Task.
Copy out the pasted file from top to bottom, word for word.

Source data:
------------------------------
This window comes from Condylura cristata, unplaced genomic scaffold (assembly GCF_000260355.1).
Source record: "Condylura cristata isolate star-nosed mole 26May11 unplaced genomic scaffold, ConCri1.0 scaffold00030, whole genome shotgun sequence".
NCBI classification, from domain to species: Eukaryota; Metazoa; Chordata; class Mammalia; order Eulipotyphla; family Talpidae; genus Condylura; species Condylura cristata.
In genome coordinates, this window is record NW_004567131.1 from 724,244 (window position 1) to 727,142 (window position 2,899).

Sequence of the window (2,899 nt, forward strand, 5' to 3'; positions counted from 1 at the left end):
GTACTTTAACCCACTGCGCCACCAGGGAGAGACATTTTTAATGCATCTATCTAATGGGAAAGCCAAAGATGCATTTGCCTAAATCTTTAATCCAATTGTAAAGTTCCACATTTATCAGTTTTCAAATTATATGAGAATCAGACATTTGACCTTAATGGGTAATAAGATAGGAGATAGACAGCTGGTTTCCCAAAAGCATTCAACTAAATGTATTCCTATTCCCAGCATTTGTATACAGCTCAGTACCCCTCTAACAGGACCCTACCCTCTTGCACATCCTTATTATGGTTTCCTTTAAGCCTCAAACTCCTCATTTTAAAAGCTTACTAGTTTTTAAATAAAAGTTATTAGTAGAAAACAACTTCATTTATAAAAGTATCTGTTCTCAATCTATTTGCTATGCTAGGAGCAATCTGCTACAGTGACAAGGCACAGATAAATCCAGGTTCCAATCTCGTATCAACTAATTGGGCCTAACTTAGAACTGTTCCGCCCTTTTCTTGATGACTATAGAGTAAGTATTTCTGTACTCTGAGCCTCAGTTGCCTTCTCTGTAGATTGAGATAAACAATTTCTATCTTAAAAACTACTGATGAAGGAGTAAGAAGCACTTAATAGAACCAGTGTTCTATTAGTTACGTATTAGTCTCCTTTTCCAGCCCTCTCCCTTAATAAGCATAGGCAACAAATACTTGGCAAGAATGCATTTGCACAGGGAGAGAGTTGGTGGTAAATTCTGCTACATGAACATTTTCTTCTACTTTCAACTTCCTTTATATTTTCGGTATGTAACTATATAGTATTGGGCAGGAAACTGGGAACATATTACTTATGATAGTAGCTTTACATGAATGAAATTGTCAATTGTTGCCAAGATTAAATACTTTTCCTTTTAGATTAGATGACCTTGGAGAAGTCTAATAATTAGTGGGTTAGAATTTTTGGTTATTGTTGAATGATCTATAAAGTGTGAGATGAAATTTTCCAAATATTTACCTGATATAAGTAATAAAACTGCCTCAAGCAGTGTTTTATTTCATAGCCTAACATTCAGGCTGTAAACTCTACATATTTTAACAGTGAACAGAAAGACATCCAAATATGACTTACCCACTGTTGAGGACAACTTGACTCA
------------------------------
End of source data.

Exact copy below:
This window comes from Condylura cristata, unplaced genomic scaffold (assembly GCF_000260355.1).
Source record: "Condylura cristata isolate star-nosed mole 26May11 unplaced genomic scaffold, ConCri1.0 scaffold00030, whole genome shotgun sequence".
NCBI classification, from domain to species: Eukaryota; Metazoa; Chordata; class Mammalia; order Eulipotyphla; family Talpidae; genus Condylura; species Condylura cristata.
In genome coordinates, this window is record NW_004567131.1 from 724,244 (window position 1) to 727,142 (window position 2,899).

Sequence of the window (2,899 nt, forward strand, 5' to 3'; positions counted from 1 at the left end):
GTACTTTAACCCACTGCGCCACCAGGGAGAGACATTTTTAATGCATCTATCTAATGGGAAAGCCAAAGATGCATTTGCCTAAATCTTTAATCCAATTGTAAAGTTCCACATTTATCAGTTTTCAAATTATATGAGAATCAGACATTTGACCTTAATGGGTAATAAGATAGGAGATAGACAGCTGGTTTCCCAAAAGCATTCAACTAAATGTATTCCTATTCCCAGCATTTGTATACAGCTCAGTACCCCTCTAACAGGACCCTACCCTCTTGCACATCCTTATTATGGTTTCCTTTAAGCCTCAAACTCCTCATTTTAAAAGCTTACTAGTTTTTAAATAAAAGTTATTAGTAGAAAACAACTTCATTTATAAAAGTATCTGTTCTCAATCTATTTGCTATGCTAGGAGCAATCTGCTACAGTGACAAGGCACAGATAAATCCAGGTTCCAATCTCGTATCAACTAATTGGGCCTAACTTAGAACTGTTCCGCCCTTTTCTTGATGACTATAGAGTAAGTATTTCTGTACTCTGAGCCTCAGTTGCCTTCTCTGTAGATTGAGATAAACAATTTCTATCTTAAAAACTACTGATGAAGGAGTAAGAAGCACTTAATAGAACCAGTGTTCTATTAGTTACGTATTAGTCTCCTTTTCCAGCCCTCTCCCTTAATAAGCATAGGCAACAAATACTTGGCAAGAATGCATTTGCACAGGGAGAGAGTTGGTGGTAAATTCTGCTACATGAACATTTTCTTCTACTTTCAACTTCCTTTATATTTTCGGTATGTAACTATATAGTATTGGGCAGGAAACTGGGAACATATTACTTATGATAGTAGCTTTACATGAATGAAATTGTCAATTGTTGCCAAGATTAAATACTTTTCCTTTTAGATTAGATGACCTTGGAGAAGTCTAATAATTAGTGGGTTAGAATTTTTGGTTATTGTTGAATGATCTATAAAGTGTGAGATGAAATTTTCCAAATATTTACCTGATATAAGTAATAAAACTGCCTCAAGCAGTGTTTTATTTCATAGCCTAACATTCAGGCTGTAAACTCTACATATTTTAACAGTGAACAGAAAGACATCCAAATATGACTTACCCACTGTTGAGGACAACTTGACTCA